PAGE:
How to Convince Your Friends to Try Dungeons and Dragons: 7 Tips

Are your friends reluctant to try D&D? Here are some practical tips that may persuade them to give Dungeons and Dragons a shot!

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So you really want to play Dungeons and Dragons, but your friend group hasn’t expressed much interest in the game?

Should you abandon your friends and try to find a new group of people who share the same hobby as you? While that’s an option, it’s definitely not the one we’d recommend.

What you should do is find a way to get your friends interested in D&D. It may take a little bit of work, and you might have to manipulate them a little bit to get them to jump in…

…but if your friends are even remotely into geeky pastimes, once they try D&D, they’ll wish they’d given it a shot years ago!

1. Talk About D&D Occasionally

Some people need to be warmed up to an idea before they’re willing to try it. Others are innately contrarian and need to be worn down before they’re willing to give in to something new.

If this is how your friends typically work as far as trying new hobbies, then you should bring up cool topics about Dungeon and Dragons when it makes sense to do so.

Tell them cool stories about times you played or about a cool game you saw on YouTube. Whatever gets their attention!

2. Share D&D Videos on YouTube

If you have a friend who has no idea what D&D is actually all about, have them watch games on YouTube to get a feel for what to expect. Here are just a few channels to check out:

3. Volunteer to Be the Dungeon Master

One of the biggest hurdles when it comes to new D&D groups is deciding who will be the dungeon master (DM).

Since you’re the person who’s trying to get D&D started among your friends, you should just accept the fact that YOU will need to be the DM. Asking a newbie to DM will only spell disaster.

Even if your end goal is to cultivate another player into being the main DM, you’ll have to be the initial DM that keeps the game on track and introduces the rules to everyone.

4. Compare D&D to Things They Like

Don’t talk about Dungeons & Dragons as a pen-and-paper tabletop RPG. Most people have no idea what that means and it will only intimated them.

Instead, describe D&D in terms that they’ll understand. Find similarities between D&D and their own personal interests.

Do you have a friend who’s a wrestling fan? Talk about how they can create larger-than-life characters who talk their way into and out of situations like a wrestler would.

Know someone who loves video games? Compare the deep RPG mechanics of D&D to games like Skyrim or the narrative possibilities of D&D to games like Fallout.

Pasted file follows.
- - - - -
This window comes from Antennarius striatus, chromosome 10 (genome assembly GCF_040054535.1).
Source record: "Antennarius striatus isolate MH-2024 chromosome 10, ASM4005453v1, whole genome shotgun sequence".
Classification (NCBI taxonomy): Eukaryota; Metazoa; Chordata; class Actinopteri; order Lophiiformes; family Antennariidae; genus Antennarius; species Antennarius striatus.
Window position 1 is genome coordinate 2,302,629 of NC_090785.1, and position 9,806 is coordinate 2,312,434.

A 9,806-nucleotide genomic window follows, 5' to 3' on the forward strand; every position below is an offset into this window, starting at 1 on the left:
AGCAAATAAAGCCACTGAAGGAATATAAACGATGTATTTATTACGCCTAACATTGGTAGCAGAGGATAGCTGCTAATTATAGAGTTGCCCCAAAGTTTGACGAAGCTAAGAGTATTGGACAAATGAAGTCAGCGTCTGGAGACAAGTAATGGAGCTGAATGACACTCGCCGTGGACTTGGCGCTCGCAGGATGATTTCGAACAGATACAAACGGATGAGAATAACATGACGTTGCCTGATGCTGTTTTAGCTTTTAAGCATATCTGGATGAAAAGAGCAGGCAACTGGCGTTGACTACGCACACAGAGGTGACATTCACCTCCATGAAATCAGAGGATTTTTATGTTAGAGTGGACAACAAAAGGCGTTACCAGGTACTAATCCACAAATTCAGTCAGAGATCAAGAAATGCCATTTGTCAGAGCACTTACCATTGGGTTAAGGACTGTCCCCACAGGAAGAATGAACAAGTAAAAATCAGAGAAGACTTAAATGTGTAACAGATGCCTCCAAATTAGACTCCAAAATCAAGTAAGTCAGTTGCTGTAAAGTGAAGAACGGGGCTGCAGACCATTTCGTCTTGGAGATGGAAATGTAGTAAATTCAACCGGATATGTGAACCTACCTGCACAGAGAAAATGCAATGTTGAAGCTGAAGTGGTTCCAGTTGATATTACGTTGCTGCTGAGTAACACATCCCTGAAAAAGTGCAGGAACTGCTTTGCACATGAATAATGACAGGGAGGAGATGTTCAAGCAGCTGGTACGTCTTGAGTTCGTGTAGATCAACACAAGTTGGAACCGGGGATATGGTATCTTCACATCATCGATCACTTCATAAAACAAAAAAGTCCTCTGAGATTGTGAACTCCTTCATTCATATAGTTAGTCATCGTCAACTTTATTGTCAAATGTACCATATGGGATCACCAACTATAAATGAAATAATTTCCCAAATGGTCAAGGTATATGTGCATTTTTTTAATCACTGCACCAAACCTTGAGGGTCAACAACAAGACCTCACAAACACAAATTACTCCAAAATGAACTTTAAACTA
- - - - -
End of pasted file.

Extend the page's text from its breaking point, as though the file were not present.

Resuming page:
Because a game of D&D can be so many things, you should be able to find a way to relate it to something they already enjoy.

5. Bait Them With Free Food & Drinks

Everyone likes free food and drinks!

If you’re the one trying to get a Dungeons and Dragons game up and running, offer to supply them with pizza and snacks if they come over and play.

This way, they won’t think of it as D&D night—it’ll just be a time to hang out with their friends while eating free food.

Once they realize they enjoy the game, you can stop supplying food every time. That’s just to get them in the door!

6. Provide Premade Characters

If you have them somewhat interested in playing, don’t start off with an epic campaign that will take them multiple sessions to get through. And don’t ask them to make their own characters.

Start with a short one-session campaign (also called a “one-shot adventure”) and provide several premade characters that they can choose from. This eliminates many hurdles for starters.

If they enjoy this first game, keep going with more one-shots and more premade characters. Eventually they’ll be familiar enough with D&D to create their own characters!

7. Take It Slow and Don’t Be Pushy

If your friends are easily annoyed, harping on and on about D&D will only make them less likely to play.

Put the idea of playing D&D out there. Bring it up every once in a while. But let the seeds land and give it time to grow. Shut up about it and be patient while the idea germinates.

It might take a few months, maybe a year or two, but eventually they should grow more open to the idea! Whatever you do, just don’t be overly demanding.

More D&D Tips for Players

Playing D&D soon? Check out our free cheat sheet with 12 essential tips for D&D beginners, complete with common mistakes and etiquette pointers to ensure you (and everyone else at the table) have the best D&D experience every time:

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